We are learning about good foods to eat to stay healthy. Fruits are good for us since they have vitamins and nutrients such as apples and bananas. I will give each of you an apple and a banana. Observe and describe the properties of these fruits as you cut them open, smell them, look at, touch, and taste them.

Write banana words on yellow postits and apple words on green post-its. Put how they are the same on blue post-its. Put your post-its on the big Venn diagram on the board so we can discuss how apples and bananas are alike and different based on what you found in the books read earlier and your findings through observation.

W2.2: Write informative, explanatory texts in which the students introduce a topic, use facts and definitions to develop points, and provide a concluding statement.

After the Morning Message activity the children are asked to write three short paragraphs. The first sentence is already on the paper and says: Apples and bananas are good for you because they have vitamins and nutrients. After that sentence instruct the children to consult the books read and do the following:

  • In your first paragraph write what you learned about apples when you cut, touched, smelled, tasted, and looked at them.
  • In the next paragraph write what you learned about bananas when you touched, smelled, tasted, and looked at them.
  • In the third paragraph write how apples and bananas are the same.

SL 2.4: Tell a story or recount an experience with appropriate facts and relevant descriptive details, speaking audibly in coherent sentences.

RL 2.5: Describe the overall structure of story, including how the beginning introduces the story and the ending concludes the action.

Read the book The Tiny Seed and have children retell the story in sequential order and talk about the introduction of the story and the ending action.

RI 2.1: Ask and answer such questions as who, what, where, when, why, and how to demonstrate understanding of key details in a text.

Discuss a program for parents to share what was learned in the Healthy Food unit. Prepare healthy snacks, such as a fruit salad or a vegetable platter. Read Good Enough to Eat: A Kid's Guide to Food and Nutrition and apply what is learned from the book to help prepare the food.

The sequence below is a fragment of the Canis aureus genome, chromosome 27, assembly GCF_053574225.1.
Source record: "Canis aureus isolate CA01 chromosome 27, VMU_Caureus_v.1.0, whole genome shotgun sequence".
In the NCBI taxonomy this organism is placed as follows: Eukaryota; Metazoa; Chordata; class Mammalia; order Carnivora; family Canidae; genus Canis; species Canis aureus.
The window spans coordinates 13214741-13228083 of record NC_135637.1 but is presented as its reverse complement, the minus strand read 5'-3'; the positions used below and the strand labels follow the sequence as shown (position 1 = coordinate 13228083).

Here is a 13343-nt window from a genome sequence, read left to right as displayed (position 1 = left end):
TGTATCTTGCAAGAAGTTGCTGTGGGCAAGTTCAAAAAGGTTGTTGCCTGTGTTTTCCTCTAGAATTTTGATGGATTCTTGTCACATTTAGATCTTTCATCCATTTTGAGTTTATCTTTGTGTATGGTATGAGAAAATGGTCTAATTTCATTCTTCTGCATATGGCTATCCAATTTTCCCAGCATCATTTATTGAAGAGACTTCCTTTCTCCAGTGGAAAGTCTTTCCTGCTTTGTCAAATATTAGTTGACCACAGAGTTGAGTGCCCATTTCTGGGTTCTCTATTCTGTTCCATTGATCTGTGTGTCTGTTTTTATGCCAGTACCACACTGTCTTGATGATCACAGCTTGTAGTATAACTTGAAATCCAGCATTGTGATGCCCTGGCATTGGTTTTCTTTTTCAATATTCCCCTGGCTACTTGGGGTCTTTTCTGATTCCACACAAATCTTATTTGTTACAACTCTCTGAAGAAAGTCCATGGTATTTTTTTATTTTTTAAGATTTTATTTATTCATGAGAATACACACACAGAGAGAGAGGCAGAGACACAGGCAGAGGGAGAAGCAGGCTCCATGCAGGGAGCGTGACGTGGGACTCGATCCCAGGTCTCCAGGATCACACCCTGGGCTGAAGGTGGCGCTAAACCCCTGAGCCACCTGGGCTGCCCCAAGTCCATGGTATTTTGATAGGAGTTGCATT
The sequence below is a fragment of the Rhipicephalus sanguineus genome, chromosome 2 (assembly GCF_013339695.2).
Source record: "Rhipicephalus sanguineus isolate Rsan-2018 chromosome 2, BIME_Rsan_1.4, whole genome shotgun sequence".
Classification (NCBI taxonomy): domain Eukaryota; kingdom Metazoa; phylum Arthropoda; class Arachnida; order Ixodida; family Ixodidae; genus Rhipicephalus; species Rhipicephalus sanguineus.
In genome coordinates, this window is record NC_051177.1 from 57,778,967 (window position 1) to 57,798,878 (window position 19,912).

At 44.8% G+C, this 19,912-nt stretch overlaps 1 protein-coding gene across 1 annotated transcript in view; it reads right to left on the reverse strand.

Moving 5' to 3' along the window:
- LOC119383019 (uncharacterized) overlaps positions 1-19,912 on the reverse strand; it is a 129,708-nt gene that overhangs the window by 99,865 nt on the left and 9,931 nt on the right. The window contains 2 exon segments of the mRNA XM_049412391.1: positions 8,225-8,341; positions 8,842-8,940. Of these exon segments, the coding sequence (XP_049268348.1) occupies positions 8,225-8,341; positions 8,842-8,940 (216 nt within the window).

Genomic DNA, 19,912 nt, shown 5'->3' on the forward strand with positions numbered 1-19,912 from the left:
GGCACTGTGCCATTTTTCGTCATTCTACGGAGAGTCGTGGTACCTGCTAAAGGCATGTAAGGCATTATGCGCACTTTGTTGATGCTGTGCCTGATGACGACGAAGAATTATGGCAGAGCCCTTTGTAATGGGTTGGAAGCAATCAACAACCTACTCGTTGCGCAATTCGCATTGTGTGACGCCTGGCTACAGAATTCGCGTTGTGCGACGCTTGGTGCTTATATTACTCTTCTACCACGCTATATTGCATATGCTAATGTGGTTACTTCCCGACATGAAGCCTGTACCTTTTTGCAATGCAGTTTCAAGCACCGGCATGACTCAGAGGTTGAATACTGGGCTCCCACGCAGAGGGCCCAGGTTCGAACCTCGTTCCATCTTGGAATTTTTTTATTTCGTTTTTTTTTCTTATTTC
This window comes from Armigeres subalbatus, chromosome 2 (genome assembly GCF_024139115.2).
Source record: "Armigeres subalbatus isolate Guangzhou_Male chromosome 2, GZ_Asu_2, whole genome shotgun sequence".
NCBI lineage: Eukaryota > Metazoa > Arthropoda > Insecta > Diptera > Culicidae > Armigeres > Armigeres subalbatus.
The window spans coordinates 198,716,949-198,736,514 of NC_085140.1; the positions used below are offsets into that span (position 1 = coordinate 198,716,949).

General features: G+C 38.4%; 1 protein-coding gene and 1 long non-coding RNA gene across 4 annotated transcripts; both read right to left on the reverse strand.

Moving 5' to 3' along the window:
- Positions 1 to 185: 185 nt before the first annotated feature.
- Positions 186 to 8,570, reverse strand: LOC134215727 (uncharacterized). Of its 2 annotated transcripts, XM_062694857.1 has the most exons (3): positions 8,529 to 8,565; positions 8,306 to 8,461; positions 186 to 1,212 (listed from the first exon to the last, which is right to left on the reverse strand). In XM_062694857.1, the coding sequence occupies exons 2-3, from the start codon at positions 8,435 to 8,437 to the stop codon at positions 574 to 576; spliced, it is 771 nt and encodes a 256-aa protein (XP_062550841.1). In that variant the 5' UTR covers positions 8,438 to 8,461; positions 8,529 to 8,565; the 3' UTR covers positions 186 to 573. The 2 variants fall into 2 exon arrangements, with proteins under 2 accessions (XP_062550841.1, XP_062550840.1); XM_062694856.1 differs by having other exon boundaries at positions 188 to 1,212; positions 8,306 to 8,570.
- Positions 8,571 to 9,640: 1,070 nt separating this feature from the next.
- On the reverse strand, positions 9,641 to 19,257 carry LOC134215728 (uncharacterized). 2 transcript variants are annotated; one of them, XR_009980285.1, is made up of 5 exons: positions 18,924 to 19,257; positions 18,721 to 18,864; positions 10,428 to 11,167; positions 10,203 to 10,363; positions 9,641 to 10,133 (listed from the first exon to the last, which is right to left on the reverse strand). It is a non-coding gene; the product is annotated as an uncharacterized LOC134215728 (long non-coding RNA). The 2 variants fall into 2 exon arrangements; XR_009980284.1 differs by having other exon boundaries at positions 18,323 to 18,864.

RF 2.4: Read with sufficient accuracy and fluency to support comprehension. A. Read on-level with purpose and understanding. B. Read on-level prose and poetry orally with accuracy appropriate rate and expression on successive readings. C. Use context to confirm or self-correct word recognition and understanding, rereading as necessary.

  • The teacher reads the story The Carrot Seed. Five children repeat the phrase, "It won't come up," each time it appears and sign those words using American sign language at the same time.
  • Three children retell the story Mr. Rabbit and the Lovely Present. They use props as the teacher did earlier, a basket, an apple, pear, grapes, and a banana and have a stuffed animal rabbit. One child is the rabbit, one is the girl, and one is the narrator.
  • There are two book talks presented to persuade class to read them. One child does a book talk on Bread and Jam for Frances, and another does a talk on From Seed to Pumpkin.
  • To end the program the class choral reads poems from Munching: Poems About Eating with concern for automaticity and prosody.

Resources

Narrative Literature

TITLE

The Very Hungry Caterpillar by Eric Carle


The Tiny Seed

The Tiny Seed by Eric Carle


Johnny Appleseed

Johnny Appleseed by Patricia Demuth


Bread and Jam for Frances

Bread and Jam for Frances by Russell Hoban


The Carrot Seed

The Carrot Seed by Ruth Krauss


Blueberries for Sal

Blueberries for Sal by Robert McCloskey


Mr. Rabbit and the Lovely Present

Mr. Rabbit and the Lovely Present by Charlotte Zolotow


Informational Literature

Pretend Soup & Other Real Recipes

Pretend Soup and Other Real Recipes by Mollie Katzen and Ann L. Henderson


How a Seed Grows

How a Seed Grows by Helene J. Jordan and Loretta Krupinski


A Fruit Is a Suitcase for Seeds

A Fruit Is a Suitcase for Seeds by Jean Richards


From Seed to Pumpkin

From Seed to Pumpkin by Wendy Pfeffer and James Graham Hale


Good Enough to Eat: A Kid's Guide to Food and Nutrition

Good Enough to Eat: A Kid's Guide to Food and Nutrition by Lizzy Rockwell


About the author

Lesley Mandel Morrow, a past President of the International Reading Association, is Professor of Literacy at Rutgers the State University of New Jersey, where she is also Co-Director of the Rutgers Center for Literacy Development, lesley.morrow@gse.

Morrow, L. (2012), A Primary Grade Science Unit Using the Language Arts/Literacy Common Core State Standards. Reading Today, Volume 29 (5): 30-31.